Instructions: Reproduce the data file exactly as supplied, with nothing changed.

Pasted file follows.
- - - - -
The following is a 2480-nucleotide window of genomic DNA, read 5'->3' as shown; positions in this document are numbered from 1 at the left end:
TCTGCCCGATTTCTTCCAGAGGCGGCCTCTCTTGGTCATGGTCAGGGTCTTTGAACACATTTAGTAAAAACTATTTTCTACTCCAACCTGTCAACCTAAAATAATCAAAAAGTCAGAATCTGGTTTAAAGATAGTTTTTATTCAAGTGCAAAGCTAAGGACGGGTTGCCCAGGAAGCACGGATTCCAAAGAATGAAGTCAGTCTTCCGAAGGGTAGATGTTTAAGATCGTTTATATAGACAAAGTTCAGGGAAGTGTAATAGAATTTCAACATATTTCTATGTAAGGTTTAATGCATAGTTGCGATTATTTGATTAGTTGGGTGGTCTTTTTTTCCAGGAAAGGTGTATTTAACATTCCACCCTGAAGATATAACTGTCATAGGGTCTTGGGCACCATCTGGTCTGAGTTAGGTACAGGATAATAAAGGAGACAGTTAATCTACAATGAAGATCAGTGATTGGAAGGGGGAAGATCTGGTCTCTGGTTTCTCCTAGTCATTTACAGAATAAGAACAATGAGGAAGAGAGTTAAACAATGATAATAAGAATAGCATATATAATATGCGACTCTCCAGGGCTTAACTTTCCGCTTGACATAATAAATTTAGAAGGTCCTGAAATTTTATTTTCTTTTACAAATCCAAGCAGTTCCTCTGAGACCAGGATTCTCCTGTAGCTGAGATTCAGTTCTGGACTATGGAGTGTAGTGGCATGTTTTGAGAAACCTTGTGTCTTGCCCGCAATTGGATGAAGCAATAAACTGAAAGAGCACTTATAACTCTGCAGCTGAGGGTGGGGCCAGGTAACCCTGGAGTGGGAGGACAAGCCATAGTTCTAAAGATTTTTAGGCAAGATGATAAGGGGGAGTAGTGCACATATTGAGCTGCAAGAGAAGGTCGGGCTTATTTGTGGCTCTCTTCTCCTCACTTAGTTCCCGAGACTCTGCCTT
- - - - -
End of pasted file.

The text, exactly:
The following is a 2480-nucleotide window of genomic DNA, read 5'->3' as shown; positions in this document are numbered from 1 at the left end:
TCTGCCCGATTTCTTCCAGAGGCGGCCTCTCTTGGTCATGGTCAGGGTCTTTGAACACATTTAGTAAAAACTATTTTCTACTCCAACCTGTCAACCTAAAATAATCAAAAAGTCAGAATCTGGTTTAAAGATAGTTTTTATTCAAGTGCAAAGCTAAGGACGGGTTGCCCAGGAAGCACGGATTCCAAAGAATGAAGTCAGTCTTCCGAAGGGTAGATGTTTAAGATCGTTTATATAGACAAAGTTCAGGGAAGTGTAATAGAATTTCAACATATTTCTATGTAAGGTTTAATGCATAGTTGCGATTATTTGATTAGTTGGGTGGTCTTTTTTTCCAGGAAAGGTGTATTTAACATTCCACCCTGAAGATATAACTGTCATAGGGTCTTGGGCACCATCTGGTCTGAGTTAGGTACAGGATAATAAAGGAGACAGTTAATCTACAATGAAGATCAGTGATTGGAAGGGGGAAGATCTGGTCTCTGGTTTCTCCTAGTCATTTACAGAATAAGAACAATGAGGAAGAGAGTTAAACAATGATAATAAGAATAGCATATATAATATGCGACTCTCCAGGGCTTAACTTTCCGCTTGACATAATAAATTTAGAAGGTCCTGAAATTTTATTTTCTTTTACAAATCCAAGCAGTTCCTCTGAGACCAGGATTCTCCTGTAGCTGAGATTCAGTTCTGGACTATGGAGTGTAGTGGCATGTTTTGAGAAACCTTGTGTCTTGCCCGCAATTGGATGAAGCAATAAACTGAAAGAGCACTTATAACTCTGCAGCTGAGGGTGGGGCCAGGTAACCCTGGAGTGGGAGGACAAGCCATAGTTCTAAAGATTTTTAGGCAAGATGATAAGGGGGAGTAGTGCACATATTGAGCTGCAAGAGAAGGTCGGGCTTATTTGTGGCTCTCTTCTCCTCACTTAGTTCCCGAGACTCTGCCTT